Andy Sawford: Only a radical shift of power will save the British justice system

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Through its tacit acceptance of the status quo, the UK's political community has allowed a very bad system to reach the brink of crisis.

Unlike the banks, whose catastrophic failure demanded immediate intervention, support and regulatory redesign, the prison system, whose failure is ongoing and endemic, apparently warrants no such action and motivates no equivalent political scrutiny.

It has become a forgotten service: a political football that is unfashionable and explosive. Whitehall has failed to encourage local innovation in the delivery of prison and probation services and the result is that local policymakers, who in many other areas of the public services are given space from central interference to experiment and pilot innovative ideas, have their hands tied. Yet the statistics speak of a desperate need to seek alternative solutions to those that Whitehall churns out.

Britain spends more on law and order as a percentage of its gross domestic product than any other country in the Organisation for Economic Co-operation and Development and yet we are a "high-crime country" by comparison. At 153 prisoners per 100,000 general population, we have the highest per capita rate of imprisonment in Western Europe, apart from Luxembourg. The prison estate is running at 10 per cent over capacity. Most prisoners reoffend within two years of their release from custody. Two-thirds of all adults reoffend within two years. Three-quarters of young offenders reoffend within two years. That is why "prisons" and "in crisis" have become inseparable bedfellows.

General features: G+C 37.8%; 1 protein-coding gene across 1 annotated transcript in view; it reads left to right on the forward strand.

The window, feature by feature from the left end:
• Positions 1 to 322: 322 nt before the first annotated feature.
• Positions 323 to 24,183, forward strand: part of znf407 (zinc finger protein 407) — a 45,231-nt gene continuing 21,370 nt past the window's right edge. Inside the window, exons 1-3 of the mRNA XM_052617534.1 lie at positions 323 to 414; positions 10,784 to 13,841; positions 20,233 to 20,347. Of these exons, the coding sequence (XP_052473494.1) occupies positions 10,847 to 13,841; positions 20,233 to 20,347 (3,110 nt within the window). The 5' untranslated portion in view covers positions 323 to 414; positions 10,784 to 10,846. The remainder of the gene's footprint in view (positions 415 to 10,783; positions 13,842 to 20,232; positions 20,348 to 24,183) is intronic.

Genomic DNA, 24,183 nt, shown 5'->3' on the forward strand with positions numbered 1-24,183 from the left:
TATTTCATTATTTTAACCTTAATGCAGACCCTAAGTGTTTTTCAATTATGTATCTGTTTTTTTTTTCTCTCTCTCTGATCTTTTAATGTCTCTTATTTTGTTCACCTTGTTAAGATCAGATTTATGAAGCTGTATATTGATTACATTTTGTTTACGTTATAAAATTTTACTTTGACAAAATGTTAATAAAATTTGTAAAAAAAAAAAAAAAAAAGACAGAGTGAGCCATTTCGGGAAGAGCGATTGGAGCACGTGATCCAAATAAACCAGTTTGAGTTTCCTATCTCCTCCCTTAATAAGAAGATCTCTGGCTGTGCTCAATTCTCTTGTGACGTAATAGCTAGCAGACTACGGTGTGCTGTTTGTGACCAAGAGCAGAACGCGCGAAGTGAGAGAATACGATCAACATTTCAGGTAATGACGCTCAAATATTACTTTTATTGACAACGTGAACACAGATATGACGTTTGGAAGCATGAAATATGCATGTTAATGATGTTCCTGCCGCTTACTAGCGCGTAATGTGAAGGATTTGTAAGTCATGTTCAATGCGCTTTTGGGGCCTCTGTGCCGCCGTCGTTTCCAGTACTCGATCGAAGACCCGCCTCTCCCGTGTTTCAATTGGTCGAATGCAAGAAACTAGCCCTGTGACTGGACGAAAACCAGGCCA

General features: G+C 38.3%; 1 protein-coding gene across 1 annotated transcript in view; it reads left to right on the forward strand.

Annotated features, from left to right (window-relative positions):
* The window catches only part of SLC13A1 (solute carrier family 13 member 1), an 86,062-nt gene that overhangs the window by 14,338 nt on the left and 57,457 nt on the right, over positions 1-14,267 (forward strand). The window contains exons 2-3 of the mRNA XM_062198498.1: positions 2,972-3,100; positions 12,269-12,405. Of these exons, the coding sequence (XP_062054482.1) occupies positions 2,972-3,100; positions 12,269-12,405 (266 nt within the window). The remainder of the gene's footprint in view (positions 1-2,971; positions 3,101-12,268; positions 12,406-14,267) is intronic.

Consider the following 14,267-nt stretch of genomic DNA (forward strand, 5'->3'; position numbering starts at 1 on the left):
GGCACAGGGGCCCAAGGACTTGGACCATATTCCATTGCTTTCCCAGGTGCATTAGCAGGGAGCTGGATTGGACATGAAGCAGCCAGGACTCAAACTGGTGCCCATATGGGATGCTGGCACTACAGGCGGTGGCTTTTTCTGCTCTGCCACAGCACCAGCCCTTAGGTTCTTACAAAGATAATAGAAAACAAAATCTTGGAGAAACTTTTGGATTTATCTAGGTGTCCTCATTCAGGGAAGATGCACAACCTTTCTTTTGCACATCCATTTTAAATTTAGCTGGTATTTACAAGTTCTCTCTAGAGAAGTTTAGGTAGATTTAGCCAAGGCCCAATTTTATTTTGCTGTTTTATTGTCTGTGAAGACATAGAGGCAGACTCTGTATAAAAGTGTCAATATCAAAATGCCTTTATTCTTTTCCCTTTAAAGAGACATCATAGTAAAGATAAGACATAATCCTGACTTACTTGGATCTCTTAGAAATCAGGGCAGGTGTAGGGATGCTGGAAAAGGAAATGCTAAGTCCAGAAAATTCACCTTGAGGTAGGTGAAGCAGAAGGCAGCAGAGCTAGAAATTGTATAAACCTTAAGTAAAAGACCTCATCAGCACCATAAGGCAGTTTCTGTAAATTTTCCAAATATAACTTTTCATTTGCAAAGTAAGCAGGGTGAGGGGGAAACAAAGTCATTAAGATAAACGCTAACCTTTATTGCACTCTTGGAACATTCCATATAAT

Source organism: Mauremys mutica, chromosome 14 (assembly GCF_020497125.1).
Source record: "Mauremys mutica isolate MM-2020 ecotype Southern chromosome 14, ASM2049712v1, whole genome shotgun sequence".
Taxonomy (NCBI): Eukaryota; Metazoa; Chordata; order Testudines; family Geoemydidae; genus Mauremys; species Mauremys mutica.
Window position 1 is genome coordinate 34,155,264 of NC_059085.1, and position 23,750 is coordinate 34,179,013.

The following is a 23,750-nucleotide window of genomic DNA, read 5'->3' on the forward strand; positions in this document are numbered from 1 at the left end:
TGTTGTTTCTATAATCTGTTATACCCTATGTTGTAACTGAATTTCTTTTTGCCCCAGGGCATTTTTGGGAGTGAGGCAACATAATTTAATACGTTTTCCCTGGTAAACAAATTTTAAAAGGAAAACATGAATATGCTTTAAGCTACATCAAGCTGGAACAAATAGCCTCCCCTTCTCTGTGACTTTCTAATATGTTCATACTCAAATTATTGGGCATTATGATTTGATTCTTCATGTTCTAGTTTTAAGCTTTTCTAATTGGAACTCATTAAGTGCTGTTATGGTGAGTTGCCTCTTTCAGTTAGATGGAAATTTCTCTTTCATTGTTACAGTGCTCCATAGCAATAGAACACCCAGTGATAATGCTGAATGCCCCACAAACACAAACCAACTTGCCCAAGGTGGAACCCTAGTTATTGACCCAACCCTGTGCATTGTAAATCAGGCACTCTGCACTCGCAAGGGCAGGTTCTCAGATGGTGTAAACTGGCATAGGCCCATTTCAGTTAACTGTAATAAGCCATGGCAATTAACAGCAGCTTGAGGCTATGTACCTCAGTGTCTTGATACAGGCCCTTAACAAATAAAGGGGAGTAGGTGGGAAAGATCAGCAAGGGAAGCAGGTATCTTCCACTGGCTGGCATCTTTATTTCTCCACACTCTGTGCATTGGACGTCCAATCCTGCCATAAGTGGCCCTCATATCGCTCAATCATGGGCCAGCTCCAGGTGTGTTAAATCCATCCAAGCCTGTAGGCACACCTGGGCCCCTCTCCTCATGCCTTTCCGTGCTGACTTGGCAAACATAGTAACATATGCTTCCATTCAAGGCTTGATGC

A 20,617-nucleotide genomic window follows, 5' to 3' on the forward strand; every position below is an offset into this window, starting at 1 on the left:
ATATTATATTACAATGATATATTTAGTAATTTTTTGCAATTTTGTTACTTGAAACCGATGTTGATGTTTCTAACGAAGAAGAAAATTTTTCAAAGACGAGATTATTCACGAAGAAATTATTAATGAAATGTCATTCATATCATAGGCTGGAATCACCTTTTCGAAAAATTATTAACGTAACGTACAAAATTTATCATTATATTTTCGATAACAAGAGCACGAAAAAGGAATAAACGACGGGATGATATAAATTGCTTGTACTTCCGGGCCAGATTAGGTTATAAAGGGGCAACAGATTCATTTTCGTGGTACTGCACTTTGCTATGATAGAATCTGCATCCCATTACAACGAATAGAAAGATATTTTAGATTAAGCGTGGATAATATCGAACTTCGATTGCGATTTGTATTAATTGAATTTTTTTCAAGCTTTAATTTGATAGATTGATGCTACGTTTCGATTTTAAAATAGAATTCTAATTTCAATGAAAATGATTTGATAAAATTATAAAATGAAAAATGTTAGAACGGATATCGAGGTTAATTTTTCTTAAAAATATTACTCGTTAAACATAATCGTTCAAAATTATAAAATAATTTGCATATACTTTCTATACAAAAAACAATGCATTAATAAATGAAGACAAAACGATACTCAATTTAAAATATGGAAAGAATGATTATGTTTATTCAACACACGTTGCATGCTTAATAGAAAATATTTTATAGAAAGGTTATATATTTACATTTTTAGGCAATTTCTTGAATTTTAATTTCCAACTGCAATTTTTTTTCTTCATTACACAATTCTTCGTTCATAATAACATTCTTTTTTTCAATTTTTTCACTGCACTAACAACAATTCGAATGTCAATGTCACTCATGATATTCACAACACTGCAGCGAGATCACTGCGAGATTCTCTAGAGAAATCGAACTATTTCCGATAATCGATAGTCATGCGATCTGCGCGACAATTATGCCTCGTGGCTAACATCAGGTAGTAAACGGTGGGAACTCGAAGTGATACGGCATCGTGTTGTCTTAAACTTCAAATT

Only a radical shift of powers and funding down to a local level, in what is termed "primary justice", will turn around Britain's failing system. The Local Government Information Unit (LGiU) report is published after a six-month inquiry by a panel of criminal justice experts and MPs. Through a fundamental recalibration of budgetary and decision-making control from Whitehall to local government, Primary Justice will break the crime cycle for people given short sentences, reprioritise funding and reconnect the professionals with each other.

This is an edited extract of a speech given by the chief executive of the LGiU to MPs in Parliament at the launch of the LGiU report, Primary Justice

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